Menoceras

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For the plant genus, see Velleia.
Menoceras
Temporal range: early Miocene[1]
Menoceras Exhibit Museum of Natural History.JPG
Mounted skeleton
Scientific classification
Kingdom: Animalia
Phylum: Chordata
Class: Mammalia
Order: Perissodactyla
Family: Rhinocerotidae
Genus: Menoceras
(Troxell, 1921)
Type species
Menoceras arikarense
Species[2]
  • M. arikarense
  • M. barbouri
Synonyms
  • Moschoedestes Stevens, 1969[3]
  • Diceratherium cooki
  • Diceratherium arikarense

Menoceras ("Crescent Horns") is a genus of extinct, small rhinoceros endemic to most of southern North America and ranged as far south as Panama during the early Miocene epoch. It lived from around 30.7—19.7 Ma, existing for approximately 11 million years.

Behaviour[edit]

Restoration of M. arikarense

Menoceras roamed across a tropical, savanna-like grassland and plains environment that covered much of North America (Prothero, 2005). Because of the massive accumulations of fossil bones of this animal, particularly at Agate Springs Nebraska, Menoceras may have lived in large herds. However, other sites i.e. Martin-Anthony site Martin County, Florida, and Cady Mountains Horse Quarry, San Bernardino County, California.[4]

Sexual Dimorphism[edit]

Male Menoceras sported two horns side by side at the tip of the nose, whereas the females were hornless. All other rhino genera, save the related genus Diceratherium, have their horns arranged one behind the other. Either gender of Menoceros grew to a length of 5 feet (1.5 meters) long, around the size of a large pig, or a domesticated sheep.

Taxonomy[edit]

Menoceras was named by Troxell and assigned to Rhinocerotidae by Troxell in 1921. It was synonymized subjectively with Diceratherium by Matthew in 1931 and Wood in 1964. Again assigned to Rhinocerotidae by Prothero, Guerrin, Manning in 1989.[5] Tanner (1969), Wilson and Schiebout (1981), Prothero and Manning (1987), Carroll (1988) and Prothero et al. (1989); and to Menoceratinae by Prothero (1998).[6]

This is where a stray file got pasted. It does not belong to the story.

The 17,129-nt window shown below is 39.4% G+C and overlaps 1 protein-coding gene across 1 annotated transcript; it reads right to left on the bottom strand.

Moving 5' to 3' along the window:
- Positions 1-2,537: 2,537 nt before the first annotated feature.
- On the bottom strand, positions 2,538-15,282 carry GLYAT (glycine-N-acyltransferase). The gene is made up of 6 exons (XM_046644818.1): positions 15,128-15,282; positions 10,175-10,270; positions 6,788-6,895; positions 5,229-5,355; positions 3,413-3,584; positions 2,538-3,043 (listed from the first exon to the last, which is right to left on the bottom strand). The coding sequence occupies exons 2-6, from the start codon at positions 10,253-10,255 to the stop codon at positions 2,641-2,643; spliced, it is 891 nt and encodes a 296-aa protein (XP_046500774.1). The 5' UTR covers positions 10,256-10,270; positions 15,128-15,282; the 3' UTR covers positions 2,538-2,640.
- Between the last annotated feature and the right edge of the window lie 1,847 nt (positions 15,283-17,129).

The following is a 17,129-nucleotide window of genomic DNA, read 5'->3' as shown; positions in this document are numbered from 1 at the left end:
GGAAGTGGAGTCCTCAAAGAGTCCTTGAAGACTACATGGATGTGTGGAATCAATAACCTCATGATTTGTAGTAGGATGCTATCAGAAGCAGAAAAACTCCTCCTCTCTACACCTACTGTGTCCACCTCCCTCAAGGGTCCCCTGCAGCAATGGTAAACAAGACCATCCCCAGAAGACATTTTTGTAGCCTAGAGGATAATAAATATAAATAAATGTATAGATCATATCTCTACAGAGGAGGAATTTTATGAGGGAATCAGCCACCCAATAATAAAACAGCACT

Female and male M. arikarense skulls

Fossil distribution[edit]

Fossil distribution is as far north as New Jersey, south to Florida (3 collections) and Texas (6 collections), as far west as Nebraska (7 collections) and California (2 collections).

The Panamanian find was determined to be 19.7 Ma (AEO). It was found in the Gaillard Cut in Panama in "a 45 m thick section (narrow stratigraphic interval)"[7] It was reposited in the Smithsonian Institution, Washington, D.C. Other sites:

Notes[edit]

  1. ^ Prothero, 2005, p. 189.
  2. ^ Prothero, 2005, pp. 59.
  3. ^ Prothero, 2005, pp. 65-67.
  4. ^ PaleoDB collection 19233, authorized by Dr. John Alroy, May 15, 2002.
  5. ^ D. R. Prothero, C. Guerin, and E. Manning. 1989. The history of the Rhinocerotoidea. In D. R. Prothero and R. M. Schoch (eds.), The Evolution of Perissodactyls 321-340.
  6. ^ D. R. Prothero. 1998. Rhinocerotidae. In C. M. Janis, K. M. Scott, and L. L. Jacobs (eds.), Evolution of Tertiary mammals of North America 595-605.
  7. ^ Cucaracha Formation, Gaillard Cut, Panama. J. Alroy. 2002. Synonymies and reidentifications of North American fossil mammals.

References[edit]

  • Prothero, Donald R. 2005. The Evolution of North American Rhinoceroses. Cambridge University Press, Cambridge, 218 pp. ISBN 0-521-83240-3